Wednesday, 10 June 2015

Finding the Words - Eve Ainsworth

I think we all have them. We’ve all experienced a terrible year, where a life event can shake you to the core and leave you totally disorientated. I was always worried about it happening. I never quite expected the outcome when it did.

2014 began with such promise. I’d secured my first book deal the year before. I was to be a published author. I spent most of the early months, editing and fine tuning my new book. I felt so happy. So relieved. Finally, things were going as I hoped they would. I would be an author, everything would be good.

And then suddenly, tragically, in May the same year – my father died.

There are no words to describe the feelings or the deep loss that I immediately felt. This was the man that I announced all my news and gossip to. This was a man I laughed and moaned with on a regular basis. This was a man who understood me at times better than I understood myself. And now he was gone, leaving my whole family bereft. And I was left with a great, gaping wound, without a clue how it would ever heal.

The weeks that passed are lost to me now. I wrote a eulogy. I sat listening to his music. I sank into a lonely and unforgiving place. Staring at my computer, I’d look at words that I’d once written and they now looked lost to me, foreign. I no longer wanted to write. I didn’t think I’d be able to again.

Then one day I remember being curled on a chair, quite childlike – watching my children play, finding some peace in their normal behaviour. My mind began to wander and words began to form. I guess it was my imagination kicking in again. It was like the slow glimmers of heat returning.

Thankfully we went on holiday a few months later, to a place so remote and peaceful – I could finally find myself begin to unwind and relax. Perhaps it helped that there were no memories there, that I could just focus on the moment. I made myself no promises. I wasn’t expecting to be creative, I still felt so raw inside – but somehow the words started to flow on my notebook. Back home I began to type, fast and ruthless.

Book two began to swamp and surround me like a great, warm security blanket. In my characters I could focus on other matters, on other concerns. My brain was rested from my grief, albeit briefly. I played my Dad’s classical music again – but this time it swept me up and comforted me. I wrote Crush with a sense of relief and purpose. I wouldn’t stop writing. In fact I couldn’t stop. This was natural and cathartic. It helped me to heal.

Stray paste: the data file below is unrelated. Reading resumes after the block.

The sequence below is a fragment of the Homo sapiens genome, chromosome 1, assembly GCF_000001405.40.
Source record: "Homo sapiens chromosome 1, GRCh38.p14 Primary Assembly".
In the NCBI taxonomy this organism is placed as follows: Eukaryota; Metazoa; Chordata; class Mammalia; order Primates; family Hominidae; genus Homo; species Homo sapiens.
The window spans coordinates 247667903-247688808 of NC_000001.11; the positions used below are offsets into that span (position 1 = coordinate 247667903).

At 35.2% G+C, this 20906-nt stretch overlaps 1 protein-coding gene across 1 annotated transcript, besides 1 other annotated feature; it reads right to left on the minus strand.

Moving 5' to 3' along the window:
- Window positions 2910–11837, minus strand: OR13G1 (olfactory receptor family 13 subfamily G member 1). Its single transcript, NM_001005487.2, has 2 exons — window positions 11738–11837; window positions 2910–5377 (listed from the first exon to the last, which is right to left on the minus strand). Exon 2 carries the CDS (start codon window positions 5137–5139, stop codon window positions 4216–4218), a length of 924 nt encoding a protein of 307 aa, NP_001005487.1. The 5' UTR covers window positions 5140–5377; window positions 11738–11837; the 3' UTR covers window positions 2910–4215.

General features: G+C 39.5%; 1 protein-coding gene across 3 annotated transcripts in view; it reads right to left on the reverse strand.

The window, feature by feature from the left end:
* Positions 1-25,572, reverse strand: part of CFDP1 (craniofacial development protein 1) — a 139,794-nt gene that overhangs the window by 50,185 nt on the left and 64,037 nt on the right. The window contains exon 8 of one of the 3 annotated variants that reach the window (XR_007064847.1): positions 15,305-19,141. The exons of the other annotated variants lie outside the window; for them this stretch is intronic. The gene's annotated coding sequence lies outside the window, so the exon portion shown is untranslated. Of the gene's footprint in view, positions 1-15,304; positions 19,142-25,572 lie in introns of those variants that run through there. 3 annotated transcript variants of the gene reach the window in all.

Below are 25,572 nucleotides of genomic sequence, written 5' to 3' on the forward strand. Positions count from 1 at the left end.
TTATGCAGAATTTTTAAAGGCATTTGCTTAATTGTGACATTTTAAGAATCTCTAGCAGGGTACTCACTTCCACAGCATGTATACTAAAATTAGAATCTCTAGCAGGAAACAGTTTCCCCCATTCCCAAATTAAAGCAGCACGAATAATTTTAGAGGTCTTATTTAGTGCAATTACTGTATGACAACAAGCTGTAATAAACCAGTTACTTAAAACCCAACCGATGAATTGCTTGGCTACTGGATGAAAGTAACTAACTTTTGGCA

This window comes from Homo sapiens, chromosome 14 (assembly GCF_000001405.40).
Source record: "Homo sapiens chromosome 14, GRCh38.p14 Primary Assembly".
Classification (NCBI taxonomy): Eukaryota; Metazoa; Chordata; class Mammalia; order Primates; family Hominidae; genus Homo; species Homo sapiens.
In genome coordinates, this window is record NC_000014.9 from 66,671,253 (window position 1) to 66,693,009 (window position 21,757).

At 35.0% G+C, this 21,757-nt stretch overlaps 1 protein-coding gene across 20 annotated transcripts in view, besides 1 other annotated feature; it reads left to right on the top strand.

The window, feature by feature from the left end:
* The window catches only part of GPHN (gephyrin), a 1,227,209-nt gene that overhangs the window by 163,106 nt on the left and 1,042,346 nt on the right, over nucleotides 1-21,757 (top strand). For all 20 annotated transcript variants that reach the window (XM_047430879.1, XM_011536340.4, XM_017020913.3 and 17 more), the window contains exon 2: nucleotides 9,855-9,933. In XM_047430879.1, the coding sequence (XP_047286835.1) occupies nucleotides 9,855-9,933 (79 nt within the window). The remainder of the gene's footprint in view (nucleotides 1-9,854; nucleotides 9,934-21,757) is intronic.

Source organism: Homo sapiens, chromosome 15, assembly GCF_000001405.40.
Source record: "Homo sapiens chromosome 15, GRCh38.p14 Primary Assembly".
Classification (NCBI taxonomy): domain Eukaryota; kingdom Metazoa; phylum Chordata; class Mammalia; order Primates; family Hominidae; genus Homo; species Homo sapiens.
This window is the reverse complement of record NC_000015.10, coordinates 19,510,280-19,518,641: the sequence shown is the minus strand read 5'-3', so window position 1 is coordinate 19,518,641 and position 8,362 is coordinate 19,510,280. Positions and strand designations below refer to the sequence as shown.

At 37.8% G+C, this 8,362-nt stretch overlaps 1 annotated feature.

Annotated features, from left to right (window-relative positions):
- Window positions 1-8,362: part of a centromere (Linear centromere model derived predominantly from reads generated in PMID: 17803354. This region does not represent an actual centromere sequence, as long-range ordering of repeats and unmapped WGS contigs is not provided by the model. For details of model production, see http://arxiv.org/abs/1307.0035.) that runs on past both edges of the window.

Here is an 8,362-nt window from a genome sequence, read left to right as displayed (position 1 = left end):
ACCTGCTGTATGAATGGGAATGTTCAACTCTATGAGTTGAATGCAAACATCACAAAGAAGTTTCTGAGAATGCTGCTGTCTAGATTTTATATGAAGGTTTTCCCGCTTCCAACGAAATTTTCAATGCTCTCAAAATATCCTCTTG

And thank goodness I didn’t stop – because it was the best therapy I could’ve ever had. And as a result, my next book is extremely special to me. I think it always will.

Meanwhile, my new tradition of writing to classical, restful music continues – that way I feel a little bit of my Dad is with me, nodding his approval and tapping along gently with the beat.



Sue Bursztynski said...

I know how you felt, Eve. My own father died of cancer BEFORE I could tell him I had sold my first novel. He would have been so proud. I'm glad to hear your creativity has come back and that the music makes you think of him in a positive way. I think I would cry if I played my own Dad's favourite music.

Eve Ainsworth said...

Oh Sue your story is so similar to mine. My Dad knew about my first book deal but never saw it published. Such a bittersweet time.
Thank you for commenting x

Heather Dyer said...

Beautiful. Really moving, and inspiring to hear that your creativity helped you heal, and that your dad's influence through music is helping you to be creative.

Jane Clarke said...

Eve, love, empathy and sympathy to you and anyone going through the agonies of a horrible year. In 2001 my mum, dad and husband (age 47) all died suddenly and my first book was published uncelebrated. I was advised by a grief counsellor to write to my dead husband each day - so I kept writing, but all the creativity was knocked out of me and I was sure I'd never write for children again. To my surprise, after a few months it returned in a rush. Now 14 years and 80 plus books on.

catdownunder said...

When my mother died my father, who loves woodwork, did none at all for months. He didn't even unlock the shed. He gardened but also spent hours just sitting staring into space.
Then someone from his church phoned and said, "I need some help to cut up the timber for a job at the cathedral. Can I bring it down and use your circular saw."
Of course my father said "Yes." They had to do the job between them. The following day my father went back to his woodwork. I think that (a) being needed and (b) doing something quite ordinary at the point of being needed were the circuit breakers for him.
It's hard though. Thanks for sharing.

Eve Ainsworth said...

Hearing your stories is so moving, it really is. Thank you so much for commenting and for sharing your experiences. Life can be hard going sometimes xx

Sue Purkiss said...

Much sympathy, Eve, and glad that, in the end, writing helped.

Joan Lennon said...

Thank you for sharing - your father would be proud.

Sue Bursztynski said...

On a cheerier note, Eve, my student thoroughly enjoyed your novel and so did I. You have a fine career ahead of you.

Eve Ainsworth said...

Thank you so much.
Sue that comment has made my day x

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